The homeland of the Jews (also called the Israelites) is the Land of Israel. Excuse my ignorance, but what does the word “Israel” actually mean?


That’s an important question. Names are significant; your name is your essence, your true self, your mission. And the name of a nation describes its collective character. If we are called the Children of Israel, that must define our destiny.

Which makes the meaning of the word Israel quite surprising. Israel literally means, “One who struggles with G‑d.”

The origin of the name Israel is a Biblical verse, referring to our forefather Jacob: “Your name is Israel, because you struggled with G‑d and with man, and prevailed.”

Indeed Jacob’s life was a relentless series of struggles. He clashed with his brother, Esau. He was swindled by his father-in-law, Laban. He even wrestled with an angel.

But he always came out on top. He prevailed. So Jacob, and the nation that came from him, are called Israel.

Which makes the name Israel even more surprising. If our name is all about prevailing in our struggles, why not call us “the one who prevails,” rather than “the one who struggles”? Isn’t the point that we win the battle? Why name us after the struggle instead of the victory?

Here is the essence of Judaism: We do believe that goodness prevails, but the happy ending is not our focus. Our focus is the struggle to get there. Regardless of the result, the struggle itself is holy. If you strive for goodness, you’re in, even before you get there. If you’re trying to be better, even if you fall sometimes, you’re on the path. It’s all about the struggle.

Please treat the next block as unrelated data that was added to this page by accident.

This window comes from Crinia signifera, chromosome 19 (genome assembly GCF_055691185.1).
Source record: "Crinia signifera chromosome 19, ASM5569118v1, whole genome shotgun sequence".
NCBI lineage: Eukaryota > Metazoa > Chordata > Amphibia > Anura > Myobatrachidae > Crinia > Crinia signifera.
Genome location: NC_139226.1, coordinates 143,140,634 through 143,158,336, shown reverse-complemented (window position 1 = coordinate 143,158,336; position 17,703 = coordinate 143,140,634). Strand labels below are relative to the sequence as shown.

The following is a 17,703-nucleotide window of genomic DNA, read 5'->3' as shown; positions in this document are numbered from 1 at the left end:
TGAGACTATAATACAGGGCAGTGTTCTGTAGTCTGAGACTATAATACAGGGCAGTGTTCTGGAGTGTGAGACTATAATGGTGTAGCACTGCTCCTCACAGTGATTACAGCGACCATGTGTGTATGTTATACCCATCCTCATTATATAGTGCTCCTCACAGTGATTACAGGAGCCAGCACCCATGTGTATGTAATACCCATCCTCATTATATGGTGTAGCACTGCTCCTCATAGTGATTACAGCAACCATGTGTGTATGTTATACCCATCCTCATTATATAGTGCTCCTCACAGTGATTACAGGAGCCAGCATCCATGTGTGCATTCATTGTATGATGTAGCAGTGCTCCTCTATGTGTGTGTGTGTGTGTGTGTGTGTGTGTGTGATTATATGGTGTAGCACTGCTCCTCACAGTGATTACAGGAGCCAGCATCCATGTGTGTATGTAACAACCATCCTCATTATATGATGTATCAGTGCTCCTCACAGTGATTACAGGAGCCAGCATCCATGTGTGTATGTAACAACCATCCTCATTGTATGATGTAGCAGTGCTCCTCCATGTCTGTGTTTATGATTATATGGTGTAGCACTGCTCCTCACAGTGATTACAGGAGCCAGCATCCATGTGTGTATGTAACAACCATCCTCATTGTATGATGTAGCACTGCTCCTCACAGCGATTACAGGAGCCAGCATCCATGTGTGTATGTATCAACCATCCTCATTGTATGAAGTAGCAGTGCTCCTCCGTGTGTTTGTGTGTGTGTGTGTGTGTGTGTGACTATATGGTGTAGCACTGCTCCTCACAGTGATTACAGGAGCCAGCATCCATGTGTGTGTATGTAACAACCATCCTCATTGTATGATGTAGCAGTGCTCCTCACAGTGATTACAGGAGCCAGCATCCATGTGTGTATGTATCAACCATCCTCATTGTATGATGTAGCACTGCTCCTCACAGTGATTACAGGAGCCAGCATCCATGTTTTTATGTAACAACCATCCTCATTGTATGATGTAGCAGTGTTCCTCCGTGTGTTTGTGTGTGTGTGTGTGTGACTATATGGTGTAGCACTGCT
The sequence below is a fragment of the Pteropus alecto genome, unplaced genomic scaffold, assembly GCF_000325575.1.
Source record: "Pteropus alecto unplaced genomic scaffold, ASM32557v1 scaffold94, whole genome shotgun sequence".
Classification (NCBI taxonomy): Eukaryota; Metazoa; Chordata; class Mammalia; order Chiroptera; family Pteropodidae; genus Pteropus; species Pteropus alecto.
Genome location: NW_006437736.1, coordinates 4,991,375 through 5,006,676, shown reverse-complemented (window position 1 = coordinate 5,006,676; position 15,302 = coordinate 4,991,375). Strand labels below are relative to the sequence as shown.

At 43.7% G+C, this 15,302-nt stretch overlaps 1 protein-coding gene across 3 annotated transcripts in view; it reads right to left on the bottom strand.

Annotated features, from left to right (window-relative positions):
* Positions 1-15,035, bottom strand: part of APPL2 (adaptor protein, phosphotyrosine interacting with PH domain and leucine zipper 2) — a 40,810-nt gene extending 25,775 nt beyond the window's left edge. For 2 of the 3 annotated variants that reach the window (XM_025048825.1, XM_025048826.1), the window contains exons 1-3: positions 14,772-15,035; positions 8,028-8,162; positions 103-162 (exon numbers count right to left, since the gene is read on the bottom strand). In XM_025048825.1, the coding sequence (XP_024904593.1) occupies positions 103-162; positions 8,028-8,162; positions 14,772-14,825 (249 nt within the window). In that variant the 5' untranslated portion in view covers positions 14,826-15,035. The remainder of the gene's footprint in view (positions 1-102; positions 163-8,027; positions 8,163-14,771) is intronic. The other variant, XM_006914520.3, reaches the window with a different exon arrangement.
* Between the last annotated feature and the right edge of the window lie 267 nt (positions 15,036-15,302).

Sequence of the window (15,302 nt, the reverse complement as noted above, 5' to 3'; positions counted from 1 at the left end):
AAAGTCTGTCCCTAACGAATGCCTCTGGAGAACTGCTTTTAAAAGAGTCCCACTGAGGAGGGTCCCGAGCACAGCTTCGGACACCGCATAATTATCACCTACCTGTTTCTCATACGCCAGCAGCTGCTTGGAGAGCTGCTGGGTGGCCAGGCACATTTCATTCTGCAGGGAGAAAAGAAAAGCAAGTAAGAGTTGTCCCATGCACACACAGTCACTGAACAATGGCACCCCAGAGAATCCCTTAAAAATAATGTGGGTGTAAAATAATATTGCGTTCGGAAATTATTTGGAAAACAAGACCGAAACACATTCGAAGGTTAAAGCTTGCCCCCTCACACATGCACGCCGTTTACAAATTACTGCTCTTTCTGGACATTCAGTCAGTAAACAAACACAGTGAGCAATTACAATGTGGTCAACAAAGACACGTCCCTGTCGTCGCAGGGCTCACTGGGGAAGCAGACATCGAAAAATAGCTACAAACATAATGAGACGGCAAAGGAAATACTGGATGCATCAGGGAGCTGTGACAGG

That’s why the Torah doesn’t speak about heaven. We believe in the afterlife, but we aren’t preoccupied with it. We focus our energy on the effort to be a good person, the struggle to do the right thing, the battle against our adversaries, both internal and external.

Some religions seek serenity. Some spiritual paths promise peace. Others offer a place in heaven. Judaism embraces the struggle of the here and now. The victory will come. But for the time being, we are here to grapple with G‑d, debate with our fellow humans, and struggle with ourselves, never accepting that the world can’t change, starting with me. That’s Israel.


Genesis 32:29.

Torat Emet, R’ Leibel Eiger of Lublin, Parshat Vayishlach.